The Primary Focus of Every Project Leader

Do you want your team to “see the truth and speak the truth to each other”? What could be more important? From creation of a business case and charter, through risk identification, scheduling, and daily problem-solving, your team is making decisions and working through conflicts.  Every day of every project is affected by team culture. Pick up Daniel Coyle’s Culture Code. He illustrates his theme with stories from a wide range of teams and follows up with specific actions for the reader. I predict his lessons will stick with you and reignite your focus on team culture.

Innovation on Every Project

innovation on every project

Everyone wants innovation, because innovation has been paying pretty big dividends.

Are you the leader that can make it happen? First, recognize that innovation opportunities are all around you. Then add these three core practices to your leadership tool kit and lead your team 'out of the box.'

Innovation All Around Us

Faced with the steady stream of gadgets, it’s easy to think that innovation always means ‘breakthrough’ or ‘game changing.’  But innovation does not always equal iPad.  It could be laundry soap.

Laundry soap?  That’s right.  In June 2011, Harvard Business Review profiled Tide laundry detergent as an example of the ‘innovation factory’ at Proctor & Gamble.  Once a mere box or bottle with stagnant market share, Tide is now penetrating new markets around the world and gaining market share in the U.S.  One interesting example: Realizing that 80% of consumers in India wash clothes by hand, the Tide team produced Tide Naturals, designed to clean but also be easy on the skin.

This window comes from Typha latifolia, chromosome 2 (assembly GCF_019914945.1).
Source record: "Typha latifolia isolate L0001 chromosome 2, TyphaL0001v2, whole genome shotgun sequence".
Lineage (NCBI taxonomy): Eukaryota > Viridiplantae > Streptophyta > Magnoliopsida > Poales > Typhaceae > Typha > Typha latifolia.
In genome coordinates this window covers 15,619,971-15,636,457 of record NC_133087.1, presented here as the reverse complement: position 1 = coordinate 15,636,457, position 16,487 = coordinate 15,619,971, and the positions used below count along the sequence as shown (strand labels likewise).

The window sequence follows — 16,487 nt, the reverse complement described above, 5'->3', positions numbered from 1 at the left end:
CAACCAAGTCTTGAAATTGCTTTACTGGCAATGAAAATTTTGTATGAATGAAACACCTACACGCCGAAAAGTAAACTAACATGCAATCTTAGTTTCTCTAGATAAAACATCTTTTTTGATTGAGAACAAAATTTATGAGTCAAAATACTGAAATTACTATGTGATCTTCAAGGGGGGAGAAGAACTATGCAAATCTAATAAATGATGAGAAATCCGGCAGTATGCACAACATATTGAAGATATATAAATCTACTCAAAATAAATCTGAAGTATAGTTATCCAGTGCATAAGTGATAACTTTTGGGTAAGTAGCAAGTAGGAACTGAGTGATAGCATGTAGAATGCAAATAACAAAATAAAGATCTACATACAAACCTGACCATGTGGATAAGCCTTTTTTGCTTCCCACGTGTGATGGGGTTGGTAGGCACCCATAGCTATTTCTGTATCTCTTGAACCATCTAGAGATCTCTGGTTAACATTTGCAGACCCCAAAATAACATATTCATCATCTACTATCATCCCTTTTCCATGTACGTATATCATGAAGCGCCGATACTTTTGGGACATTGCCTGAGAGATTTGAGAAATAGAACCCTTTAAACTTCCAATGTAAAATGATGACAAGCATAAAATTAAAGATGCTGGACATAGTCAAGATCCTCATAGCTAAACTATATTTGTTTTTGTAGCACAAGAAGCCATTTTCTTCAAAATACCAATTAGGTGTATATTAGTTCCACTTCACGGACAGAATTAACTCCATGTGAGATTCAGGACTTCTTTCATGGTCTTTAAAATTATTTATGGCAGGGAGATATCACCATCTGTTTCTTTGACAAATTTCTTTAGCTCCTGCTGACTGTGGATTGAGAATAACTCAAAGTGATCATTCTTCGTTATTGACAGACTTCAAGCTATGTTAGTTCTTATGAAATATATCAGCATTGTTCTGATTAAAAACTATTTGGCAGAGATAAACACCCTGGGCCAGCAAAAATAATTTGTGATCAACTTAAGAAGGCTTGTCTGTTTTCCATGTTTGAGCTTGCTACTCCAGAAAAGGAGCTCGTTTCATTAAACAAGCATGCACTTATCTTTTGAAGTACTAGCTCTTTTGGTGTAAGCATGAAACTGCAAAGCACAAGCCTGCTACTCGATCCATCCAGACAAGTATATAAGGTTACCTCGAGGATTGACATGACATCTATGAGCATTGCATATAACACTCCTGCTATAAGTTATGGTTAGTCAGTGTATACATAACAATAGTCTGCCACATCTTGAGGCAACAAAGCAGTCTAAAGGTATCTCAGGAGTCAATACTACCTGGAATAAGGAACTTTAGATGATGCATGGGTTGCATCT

It seems pretty obvious in retrospect, but that’s often the case with innovative ideas.  They are common sense and easy to understand but not always so easy to create. The Tide example is simple and provides an insight into a core practice that applies to every project.  We’ll take a look at three such core practices that every project leader would benefit from understanding, plus offer you some references for further learning.

1. Stakeholders judge success.  ‘Stakeholder’ is the catch-all project management tag for the people who count most on projects.  For Tide in India, it was the consumer who actually washed their clothes.  Could it be any more obvious?  It’s the same for Information Technology projects, isn’t it? Easy to say, but when we look at the woeful results of IT project surveys, failures related to requirements top the list. What’s the lesson? Project leaders cannot over-emphasize engagement with the people that will live the results of their project.  It's a classic distinction between listening to your customer and listening to your users.